Italian style Halloween

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We appreciate our customers that come from all over the world, and their traditions that they bring with them!

Halloween is a tradition that was brought over to Italy fairly recently from the United States. It did not originate there, but it is a holiday that is widely celebrated in that country. It was not until the last couple of years that Italians started “celebrating” the event that is so popular in the USA.

If you are in Italy celebrating Halloween, and we hope that you are, there are a couple of things that you should know about how Italians celebrate this holiday.

For the older generations it was not celebrated at all when they were younger, they did not dress up, and go “trick-or-treating,” but their kids do celebrate it. Depending on the age, younger adults (teens and individuals in their 20s) celebrate by going out to clubs, or going to Halloween costume parties. If you are in Florence, you will see signs go up a week or so ahead of time, advertising for Halloween costume parties in clubs and other bars around the area.

The younger generation, (babies to teens) sometimes celebrates by dressing up in costumes, and going “trick-or-treating”. Costumes here however tend to be a little confused and it’s not unusual to see some Batmans, princesses and teletubbies (although admittedly the latter are pretty scary!) “Trick and treat” is certainly not conducted through neighbourhood streets, and if carried out would be strictly in a family/friends situation. Pumpkin carving with gruesome faces is not a tradition here; as you would expect in Italy, pumpkins are for eating!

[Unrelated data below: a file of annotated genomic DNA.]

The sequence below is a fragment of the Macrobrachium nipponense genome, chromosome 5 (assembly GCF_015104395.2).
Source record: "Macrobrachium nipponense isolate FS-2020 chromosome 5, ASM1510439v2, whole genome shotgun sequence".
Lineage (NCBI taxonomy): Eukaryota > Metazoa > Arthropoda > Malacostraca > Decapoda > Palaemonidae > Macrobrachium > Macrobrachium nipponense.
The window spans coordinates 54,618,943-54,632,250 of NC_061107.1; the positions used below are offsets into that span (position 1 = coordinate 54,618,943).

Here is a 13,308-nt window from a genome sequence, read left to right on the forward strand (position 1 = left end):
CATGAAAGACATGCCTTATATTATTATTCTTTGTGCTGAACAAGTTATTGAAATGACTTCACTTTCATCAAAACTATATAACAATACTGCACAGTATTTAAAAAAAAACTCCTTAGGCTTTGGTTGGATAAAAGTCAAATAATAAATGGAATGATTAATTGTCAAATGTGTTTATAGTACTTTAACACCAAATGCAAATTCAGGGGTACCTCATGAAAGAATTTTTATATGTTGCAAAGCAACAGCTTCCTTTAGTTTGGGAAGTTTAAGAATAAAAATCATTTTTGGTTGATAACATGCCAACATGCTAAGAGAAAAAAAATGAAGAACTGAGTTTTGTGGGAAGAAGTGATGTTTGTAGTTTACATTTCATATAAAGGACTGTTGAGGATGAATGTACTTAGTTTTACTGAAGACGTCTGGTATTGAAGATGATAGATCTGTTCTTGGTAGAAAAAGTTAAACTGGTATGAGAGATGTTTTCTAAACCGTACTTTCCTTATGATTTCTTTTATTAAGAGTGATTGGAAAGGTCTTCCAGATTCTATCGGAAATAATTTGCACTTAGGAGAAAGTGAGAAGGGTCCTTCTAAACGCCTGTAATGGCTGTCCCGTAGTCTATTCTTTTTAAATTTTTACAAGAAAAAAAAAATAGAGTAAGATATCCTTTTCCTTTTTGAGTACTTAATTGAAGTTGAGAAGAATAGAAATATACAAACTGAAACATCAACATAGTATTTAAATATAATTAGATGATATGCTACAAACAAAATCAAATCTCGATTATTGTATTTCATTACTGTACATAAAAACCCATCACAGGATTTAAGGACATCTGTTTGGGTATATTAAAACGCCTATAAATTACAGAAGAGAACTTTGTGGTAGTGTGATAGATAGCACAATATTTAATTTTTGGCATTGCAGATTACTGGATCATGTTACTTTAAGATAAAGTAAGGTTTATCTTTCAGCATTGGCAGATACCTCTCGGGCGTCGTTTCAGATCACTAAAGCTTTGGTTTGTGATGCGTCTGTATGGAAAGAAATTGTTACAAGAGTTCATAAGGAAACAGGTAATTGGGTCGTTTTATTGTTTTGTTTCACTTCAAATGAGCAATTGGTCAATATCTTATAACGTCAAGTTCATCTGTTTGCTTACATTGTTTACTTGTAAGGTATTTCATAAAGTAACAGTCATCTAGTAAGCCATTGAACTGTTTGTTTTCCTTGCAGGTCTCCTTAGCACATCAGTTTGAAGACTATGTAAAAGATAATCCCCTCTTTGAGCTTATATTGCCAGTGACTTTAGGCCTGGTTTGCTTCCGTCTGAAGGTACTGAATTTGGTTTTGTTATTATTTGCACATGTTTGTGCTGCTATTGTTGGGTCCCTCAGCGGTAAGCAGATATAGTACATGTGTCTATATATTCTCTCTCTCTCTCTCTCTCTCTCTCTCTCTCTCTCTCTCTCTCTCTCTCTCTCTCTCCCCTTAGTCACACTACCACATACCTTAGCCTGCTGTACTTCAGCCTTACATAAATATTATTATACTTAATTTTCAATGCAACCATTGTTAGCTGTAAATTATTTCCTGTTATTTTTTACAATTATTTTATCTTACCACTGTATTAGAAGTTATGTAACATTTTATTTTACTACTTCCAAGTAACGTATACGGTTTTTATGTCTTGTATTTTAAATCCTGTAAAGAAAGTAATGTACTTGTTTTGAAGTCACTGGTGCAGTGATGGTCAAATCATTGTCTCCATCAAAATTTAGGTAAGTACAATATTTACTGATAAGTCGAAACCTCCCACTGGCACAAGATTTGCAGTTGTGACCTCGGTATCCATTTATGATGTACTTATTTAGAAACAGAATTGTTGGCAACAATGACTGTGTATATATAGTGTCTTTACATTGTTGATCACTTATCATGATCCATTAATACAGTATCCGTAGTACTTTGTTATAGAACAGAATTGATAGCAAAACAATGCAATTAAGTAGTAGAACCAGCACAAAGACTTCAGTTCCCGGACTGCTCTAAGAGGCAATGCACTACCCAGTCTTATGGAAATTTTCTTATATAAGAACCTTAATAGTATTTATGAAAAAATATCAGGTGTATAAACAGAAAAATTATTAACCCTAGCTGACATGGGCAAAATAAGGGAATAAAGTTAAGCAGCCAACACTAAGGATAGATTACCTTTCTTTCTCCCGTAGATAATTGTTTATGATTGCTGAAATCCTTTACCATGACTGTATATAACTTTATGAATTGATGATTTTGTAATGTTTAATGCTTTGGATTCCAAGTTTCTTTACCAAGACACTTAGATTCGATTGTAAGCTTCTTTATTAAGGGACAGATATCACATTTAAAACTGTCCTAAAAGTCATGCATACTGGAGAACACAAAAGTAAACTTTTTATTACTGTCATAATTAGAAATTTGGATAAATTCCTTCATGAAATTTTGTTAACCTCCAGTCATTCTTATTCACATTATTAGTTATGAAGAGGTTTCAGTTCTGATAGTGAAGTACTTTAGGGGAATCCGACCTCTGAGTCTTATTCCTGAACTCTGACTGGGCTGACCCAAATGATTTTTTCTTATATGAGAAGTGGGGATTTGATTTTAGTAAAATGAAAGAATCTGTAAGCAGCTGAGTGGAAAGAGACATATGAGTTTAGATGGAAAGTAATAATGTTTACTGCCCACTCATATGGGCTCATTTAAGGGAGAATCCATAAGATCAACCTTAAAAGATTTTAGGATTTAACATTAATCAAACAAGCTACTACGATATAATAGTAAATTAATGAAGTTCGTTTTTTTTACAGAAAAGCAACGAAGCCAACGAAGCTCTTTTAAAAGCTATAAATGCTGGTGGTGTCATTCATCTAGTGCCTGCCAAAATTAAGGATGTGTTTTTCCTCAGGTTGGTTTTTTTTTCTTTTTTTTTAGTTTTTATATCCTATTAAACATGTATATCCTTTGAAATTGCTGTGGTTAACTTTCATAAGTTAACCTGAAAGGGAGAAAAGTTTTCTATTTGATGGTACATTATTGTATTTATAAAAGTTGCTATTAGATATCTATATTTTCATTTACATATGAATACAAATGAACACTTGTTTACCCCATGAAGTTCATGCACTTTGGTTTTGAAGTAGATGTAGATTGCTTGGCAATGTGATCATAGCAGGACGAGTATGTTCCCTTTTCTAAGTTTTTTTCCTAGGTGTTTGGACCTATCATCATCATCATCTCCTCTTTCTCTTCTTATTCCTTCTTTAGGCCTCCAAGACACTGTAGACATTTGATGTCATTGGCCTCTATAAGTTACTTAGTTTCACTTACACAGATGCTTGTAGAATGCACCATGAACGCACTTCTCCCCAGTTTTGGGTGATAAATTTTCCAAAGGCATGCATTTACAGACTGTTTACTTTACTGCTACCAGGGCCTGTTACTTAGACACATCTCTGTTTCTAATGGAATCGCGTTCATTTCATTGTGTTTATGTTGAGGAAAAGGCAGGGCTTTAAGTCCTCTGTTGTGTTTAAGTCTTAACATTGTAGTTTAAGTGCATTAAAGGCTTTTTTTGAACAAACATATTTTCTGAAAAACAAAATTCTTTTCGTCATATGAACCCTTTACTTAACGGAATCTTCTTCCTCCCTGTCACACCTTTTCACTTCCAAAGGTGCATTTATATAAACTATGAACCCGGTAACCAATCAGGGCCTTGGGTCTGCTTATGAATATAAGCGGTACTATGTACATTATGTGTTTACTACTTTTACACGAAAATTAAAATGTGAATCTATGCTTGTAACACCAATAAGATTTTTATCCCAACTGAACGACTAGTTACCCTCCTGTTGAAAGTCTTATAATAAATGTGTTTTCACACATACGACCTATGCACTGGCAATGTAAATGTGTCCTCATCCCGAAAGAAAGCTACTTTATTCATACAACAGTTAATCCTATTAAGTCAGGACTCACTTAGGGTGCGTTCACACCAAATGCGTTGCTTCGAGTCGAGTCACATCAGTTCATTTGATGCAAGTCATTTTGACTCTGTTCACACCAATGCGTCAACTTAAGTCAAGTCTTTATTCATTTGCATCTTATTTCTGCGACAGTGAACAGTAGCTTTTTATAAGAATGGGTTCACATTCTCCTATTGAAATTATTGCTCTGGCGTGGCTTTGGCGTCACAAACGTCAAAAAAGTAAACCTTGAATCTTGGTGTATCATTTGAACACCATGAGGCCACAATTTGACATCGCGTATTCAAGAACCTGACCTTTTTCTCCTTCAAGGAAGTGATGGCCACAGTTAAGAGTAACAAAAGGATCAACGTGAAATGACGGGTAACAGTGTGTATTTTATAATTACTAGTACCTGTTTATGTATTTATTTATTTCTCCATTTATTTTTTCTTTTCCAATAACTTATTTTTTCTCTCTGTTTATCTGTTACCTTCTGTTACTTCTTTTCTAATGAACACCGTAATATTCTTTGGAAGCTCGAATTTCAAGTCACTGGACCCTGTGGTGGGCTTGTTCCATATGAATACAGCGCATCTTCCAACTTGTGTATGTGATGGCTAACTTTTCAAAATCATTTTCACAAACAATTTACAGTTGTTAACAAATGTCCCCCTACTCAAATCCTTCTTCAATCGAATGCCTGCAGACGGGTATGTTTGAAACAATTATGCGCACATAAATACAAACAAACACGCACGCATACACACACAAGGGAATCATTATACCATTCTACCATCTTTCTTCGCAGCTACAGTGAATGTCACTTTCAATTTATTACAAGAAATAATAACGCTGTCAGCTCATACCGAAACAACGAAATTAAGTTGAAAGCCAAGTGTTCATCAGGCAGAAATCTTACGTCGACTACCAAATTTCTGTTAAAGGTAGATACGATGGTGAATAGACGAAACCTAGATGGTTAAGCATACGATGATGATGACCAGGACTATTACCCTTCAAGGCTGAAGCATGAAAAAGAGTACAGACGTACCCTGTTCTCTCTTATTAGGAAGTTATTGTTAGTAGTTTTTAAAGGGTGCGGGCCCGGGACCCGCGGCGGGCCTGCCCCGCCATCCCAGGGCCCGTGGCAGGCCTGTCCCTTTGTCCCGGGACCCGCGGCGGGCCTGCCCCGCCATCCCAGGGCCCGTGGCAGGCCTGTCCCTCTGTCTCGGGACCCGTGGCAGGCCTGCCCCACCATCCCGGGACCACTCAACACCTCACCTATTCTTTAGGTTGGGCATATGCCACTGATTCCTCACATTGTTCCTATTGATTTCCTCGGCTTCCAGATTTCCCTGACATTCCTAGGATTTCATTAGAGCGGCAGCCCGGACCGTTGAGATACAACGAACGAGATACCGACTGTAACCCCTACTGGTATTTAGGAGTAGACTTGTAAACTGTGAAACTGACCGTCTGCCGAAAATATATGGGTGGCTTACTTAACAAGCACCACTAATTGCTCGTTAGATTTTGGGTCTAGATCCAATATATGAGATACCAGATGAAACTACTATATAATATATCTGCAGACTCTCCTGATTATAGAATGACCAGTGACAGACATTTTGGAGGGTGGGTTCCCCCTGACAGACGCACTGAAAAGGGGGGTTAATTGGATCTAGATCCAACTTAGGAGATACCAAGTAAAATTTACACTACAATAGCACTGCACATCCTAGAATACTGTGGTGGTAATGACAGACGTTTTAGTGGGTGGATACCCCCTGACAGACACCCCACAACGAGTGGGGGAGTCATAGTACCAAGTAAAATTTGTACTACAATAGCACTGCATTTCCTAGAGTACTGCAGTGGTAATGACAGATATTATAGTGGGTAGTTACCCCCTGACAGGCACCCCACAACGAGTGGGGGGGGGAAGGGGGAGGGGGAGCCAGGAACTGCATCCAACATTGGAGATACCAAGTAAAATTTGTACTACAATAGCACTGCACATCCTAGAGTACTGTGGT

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Are there Halloween traditions in Italy? Not really, it’s not deeply entrenched into the Italian calendar like many other holidays, and what has been imported from the USA is widely misunderstood. It is almost like an excuse for a second Italian carnival which happens in the month of February.

Spread the word! If you are from a country which celebrates Halloween, and are here in Florence for 31st October, make sure that you tell your Italian friends and contacts what it’s really about and what its real origins are. You do know, right?

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